As healthcare practices begin using AI to automate tasks, cybersecurity implications follow. In fact, hackers themselves are enlisting AI to enhance attacks on healthcare organizations. The U.S. Department of Health and Human Services (HC3) released a threat briefing in July 2023, Artificial Intelligence, Cybersecurity and the Health Sector. HC3’s briefing states that generative AI poses several cybersecurity risks, including phishing attacks, rapid compromise of vulnerabilities, automated attacks, complex malware, and more evasive ransomware. For example, ChatGPT and similar tools can be used to create effective phishing email templates.  

How AI is Changing Healthcare Cybersecurity  

A recent article in the HIPAA Journal highlights a few AI-powered threats to be aware of: 

More effective phishing emails

AI eliminates the need for hackers to be skilled at spear phishing. It also removes language constraints, while lowering the barrier to leverage phishing to obtain user login credentials, deploy malware, and steal healthcare data. In addition, malicious emails generated by AI are more likely to bypass email filters. This is because they often lack grammar and spelling mistakes, use unique lures, and are sent from trusted domains.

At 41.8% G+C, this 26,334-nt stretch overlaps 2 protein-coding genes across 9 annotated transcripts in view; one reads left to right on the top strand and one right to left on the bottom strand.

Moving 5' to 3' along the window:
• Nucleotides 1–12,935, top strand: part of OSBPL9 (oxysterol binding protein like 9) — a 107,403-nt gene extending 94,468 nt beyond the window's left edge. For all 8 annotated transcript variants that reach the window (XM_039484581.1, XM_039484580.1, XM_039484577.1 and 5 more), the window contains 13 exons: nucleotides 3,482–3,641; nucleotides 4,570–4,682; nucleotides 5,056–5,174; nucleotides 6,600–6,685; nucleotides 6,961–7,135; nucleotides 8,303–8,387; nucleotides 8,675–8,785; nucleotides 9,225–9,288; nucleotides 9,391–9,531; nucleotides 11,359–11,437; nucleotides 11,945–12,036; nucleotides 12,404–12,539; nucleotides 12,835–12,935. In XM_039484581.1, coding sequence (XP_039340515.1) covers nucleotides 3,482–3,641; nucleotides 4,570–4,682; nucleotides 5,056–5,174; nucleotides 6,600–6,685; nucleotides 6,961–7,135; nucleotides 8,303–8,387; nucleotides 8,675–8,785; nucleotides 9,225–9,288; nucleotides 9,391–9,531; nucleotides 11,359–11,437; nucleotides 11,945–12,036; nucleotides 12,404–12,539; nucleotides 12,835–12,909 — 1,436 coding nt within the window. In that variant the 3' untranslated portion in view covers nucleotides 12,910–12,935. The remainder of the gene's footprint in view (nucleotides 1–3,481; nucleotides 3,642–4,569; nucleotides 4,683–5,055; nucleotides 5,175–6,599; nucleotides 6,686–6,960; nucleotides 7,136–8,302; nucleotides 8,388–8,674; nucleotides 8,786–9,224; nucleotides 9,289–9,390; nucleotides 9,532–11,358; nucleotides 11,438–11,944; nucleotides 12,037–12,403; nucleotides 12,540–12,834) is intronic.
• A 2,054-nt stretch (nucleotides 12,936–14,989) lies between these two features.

Trickier polymorphic malware

Polymorphic malware is malware that continuously changes its structure and digital appearance. Since it can mutate (rewriting its code and changing its signature files), this type of malware has always been difficult for traditional antivirus software to identify. When it is created by AI, the complexity and speed of the changes escalate, making it even harder for antivirus software to detect.  

Faster credential hacking and database vulnerability detection

Using the latest technology, hackers can attempt logins at a rate of thousands of potential passwords per second. With AI, they can work even faster. Similarly, AI can analyze software and systems and predict vulnerabilities before patches are even available. They do this by crawling through cybersecurity forums and similar platforms to detect hacking trends. In addition, AI can render CAPTCHA ineffective by learning the source code for CAPTCHA challenges and/or using optical character recognition to solve them.